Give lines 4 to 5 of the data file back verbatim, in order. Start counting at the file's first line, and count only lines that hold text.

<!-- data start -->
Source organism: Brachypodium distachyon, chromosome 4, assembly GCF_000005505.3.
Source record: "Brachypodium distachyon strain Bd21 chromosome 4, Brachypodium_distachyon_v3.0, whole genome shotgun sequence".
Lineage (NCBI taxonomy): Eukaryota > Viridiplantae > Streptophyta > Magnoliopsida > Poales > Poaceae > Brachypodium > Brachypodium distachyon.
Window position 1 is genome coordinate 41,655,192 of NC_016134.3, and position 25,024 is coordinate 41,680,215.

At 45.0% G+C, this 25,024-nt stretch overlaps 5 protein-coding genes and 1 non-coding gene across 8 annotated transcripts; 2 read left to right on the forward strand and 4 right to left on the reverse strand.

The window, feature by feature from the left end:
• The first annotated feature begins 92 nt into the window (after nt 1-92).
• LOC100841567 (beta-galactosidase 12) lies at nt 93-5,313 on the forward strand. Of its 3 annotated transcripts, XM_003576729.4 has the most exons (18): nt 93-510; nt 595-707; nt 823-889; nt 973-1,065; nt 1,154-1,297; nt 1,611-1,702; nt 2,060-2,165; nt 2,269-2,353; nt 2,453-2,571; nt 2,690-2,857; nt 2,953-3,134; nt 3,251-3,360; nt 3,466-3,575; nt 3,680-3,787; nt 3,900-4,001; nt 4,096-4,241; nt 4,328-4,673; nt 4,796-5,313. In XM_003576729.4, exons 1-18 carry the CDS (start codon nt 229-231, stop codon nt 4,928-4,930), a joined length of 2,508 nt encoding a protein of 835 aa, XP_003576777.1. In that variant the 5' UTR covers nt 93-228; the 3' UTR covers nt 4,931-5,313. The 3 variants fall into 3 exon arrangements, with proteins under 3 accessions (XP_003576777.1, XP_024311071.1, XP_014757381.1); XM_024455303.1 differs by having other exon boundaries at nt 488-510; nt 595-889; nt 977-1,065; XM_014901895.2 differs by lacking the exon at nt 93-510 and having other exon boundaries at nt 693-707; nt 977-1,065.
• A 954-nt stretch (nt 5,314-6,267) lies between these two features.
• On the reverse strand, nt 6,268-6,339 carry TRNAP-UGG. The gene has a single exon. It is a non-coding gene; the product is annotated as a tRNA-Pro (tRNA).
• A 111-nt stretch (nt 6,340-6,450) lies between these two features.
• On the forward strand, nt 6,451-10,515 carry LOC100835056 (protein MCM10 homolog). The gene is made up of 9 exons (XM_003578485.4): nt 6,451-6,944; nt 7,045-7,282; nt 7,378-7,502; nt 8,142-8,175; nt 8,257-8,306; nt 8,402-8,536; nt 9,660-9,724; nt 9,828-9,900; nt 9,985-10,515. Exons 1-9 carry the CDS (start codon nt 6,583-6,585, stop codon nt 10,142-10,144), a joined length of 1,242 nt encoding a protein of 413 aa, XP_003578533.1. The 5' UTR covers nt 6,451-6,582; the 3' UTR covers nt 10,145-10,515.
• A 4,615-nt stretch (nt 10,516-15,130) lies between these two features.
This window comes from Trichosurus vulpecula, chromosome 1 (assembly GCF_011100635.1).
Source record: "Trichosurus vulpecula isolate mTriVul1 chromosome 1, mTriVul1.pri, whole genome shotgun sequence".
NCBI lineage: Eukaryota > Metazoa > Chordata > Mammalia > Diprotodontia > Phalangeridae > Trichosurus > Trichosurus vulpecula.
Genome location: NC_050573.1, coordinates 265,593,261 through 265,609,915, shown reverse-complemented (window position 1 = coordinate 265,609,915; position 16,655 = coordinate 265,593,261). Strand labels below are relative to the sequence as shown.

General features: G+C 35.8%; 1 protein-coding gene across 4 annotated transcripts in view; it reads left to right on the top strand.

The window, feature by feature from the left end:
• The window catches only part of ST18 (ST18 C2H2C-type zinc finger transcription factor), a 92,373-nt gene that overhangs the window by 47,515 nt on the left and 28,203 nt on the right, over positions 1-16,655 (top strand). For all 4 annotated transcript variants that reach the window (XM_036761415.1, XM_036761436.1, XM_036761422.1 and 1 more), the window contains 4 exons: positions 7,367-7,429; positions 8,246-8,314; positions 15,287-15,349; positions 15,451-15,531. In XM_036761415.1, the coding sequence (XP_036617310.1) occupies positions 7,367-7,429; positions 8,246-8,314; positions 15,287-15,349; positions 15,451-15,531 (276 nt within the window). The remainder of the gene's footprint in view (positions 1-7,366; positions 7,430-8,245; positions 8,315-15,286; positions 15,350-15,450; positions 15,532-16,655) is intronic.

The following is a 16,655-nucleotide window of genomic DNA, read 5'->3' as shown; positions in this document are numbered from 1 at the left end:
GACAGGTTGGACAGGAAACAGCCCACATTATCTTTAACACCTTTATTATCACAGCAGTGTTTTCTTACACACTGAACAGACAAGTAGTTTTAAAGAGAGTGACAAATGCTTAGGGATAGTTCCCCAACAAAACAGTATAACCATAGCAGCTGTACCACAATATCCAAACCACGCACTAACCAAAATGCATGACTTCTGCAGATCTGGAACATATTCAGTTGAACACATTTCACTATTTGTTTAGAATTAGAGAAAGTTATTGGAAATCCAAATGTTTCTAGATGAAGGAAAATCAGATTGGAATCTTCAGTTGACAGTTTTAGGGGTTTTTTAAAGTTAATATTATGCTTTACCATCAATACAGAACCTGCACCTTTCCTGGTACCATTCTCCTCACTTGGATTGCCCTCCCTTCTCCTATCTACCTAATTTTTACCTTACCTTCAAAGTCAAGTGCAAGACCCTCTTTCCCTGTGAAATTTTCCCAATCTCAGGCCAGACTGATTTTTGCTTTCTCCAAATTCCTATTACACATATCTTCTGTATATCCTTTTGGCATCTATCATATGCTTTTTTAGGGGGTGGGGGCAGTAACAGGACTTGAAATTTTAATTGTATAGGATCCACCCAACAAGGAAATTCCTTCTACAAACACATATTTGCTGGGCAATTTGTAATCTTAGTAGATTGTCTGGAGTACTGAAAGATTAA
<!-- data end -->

Window position 1 is genome coordinate 41,655,192 of NC_016134.3, and position 25,024 is coordinate 41,680,215.

At 45.0% G+C, this 25,024-nt stretch overlaps 5 protein-coding genes and 1 non-coding gene across 8 annotated transcripts; 2 read left to right on the forward strand and 4 right to left on the reverse strand.